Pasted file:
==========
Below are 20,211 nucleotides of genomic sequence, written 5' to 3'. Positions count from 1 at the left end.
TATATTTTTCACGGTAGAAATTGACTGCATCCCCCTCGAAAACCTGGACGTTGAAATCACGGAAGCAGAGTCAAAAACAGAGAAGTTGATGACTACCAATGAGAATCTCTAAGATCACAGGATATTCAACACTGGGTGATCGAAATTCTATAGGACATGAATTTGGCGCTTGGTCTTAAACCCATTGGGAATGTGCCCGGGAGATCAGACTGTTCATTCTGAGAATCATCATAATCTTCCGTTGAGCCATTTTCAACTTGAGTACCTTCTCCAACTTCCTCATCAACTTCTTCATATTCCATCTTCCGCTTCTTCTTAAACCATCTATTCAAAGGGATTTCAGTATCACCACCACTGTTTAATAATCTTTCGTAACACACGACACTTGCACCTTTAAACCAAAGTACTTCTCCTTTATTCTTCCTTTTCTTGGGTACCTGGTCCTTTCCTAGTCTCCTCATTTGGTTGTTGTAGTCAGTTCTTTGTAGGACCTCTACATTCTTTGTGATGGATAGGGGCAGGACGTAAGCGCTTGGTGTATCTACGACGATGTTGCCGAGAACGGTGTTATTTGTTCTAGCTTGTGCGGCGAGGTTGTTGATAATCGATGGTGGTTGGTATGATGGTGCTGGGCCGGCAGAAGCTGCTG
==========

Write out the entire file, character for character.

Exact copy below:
Below are 20,211 nucleotides of genomic sequence, written 5' to 3'. Positions count from 1 at the left end.
TATATTTTTCACGGTAGAAATTGACTGCATCCCCCTCGAAAACCTGGACGTTGAAATCACGGAAGCAGAGTCAAAAACAGAGAAGTTGATGACTACCAATGAGAATCTCTAAGATCACAGGATATTCAACACTGGGTGATCGAAATTCTATAGGACATGAATTTGGCGCTTGGTCTTAAACCCATTGGGAATGTGCCCGGGAGATCAGACTGTTCATTCTGAGAATCATCATAATCTTCCGTTGAGCCATTTTCAACTTGAGTACCTTCTCCAACTTCCTCATCAACTTCTTCATATTCCATCTTCCGCTTCTTCTTAAACCATCTATTCAAAGGGATTTCAGTATCACCACCACTGTTTAATAATCTTTCGTAACACACGACACTTGCACCTTTAAACCAAAGTACTTCTCCTTTATTCTTCCTTTTCTTGGGTACCTGGTCCTTTCCTAGTCTCCTCATTTGGTTGTTGTAGTCAGTTCTTTGTAGGACCTCTACATTCTTTGTGATGGATAGGGGCAGGACGTAAGCGCTTGGTGTATCTACGACGATGTTGCCGAGAACGGTGTTATTTGTTCTAGCTTGTGCGGCGAGGTTGTTGATAATCGATGGTGGTTGGTATGATGGTGCTGGGCCGGCAGAAGCTGCTG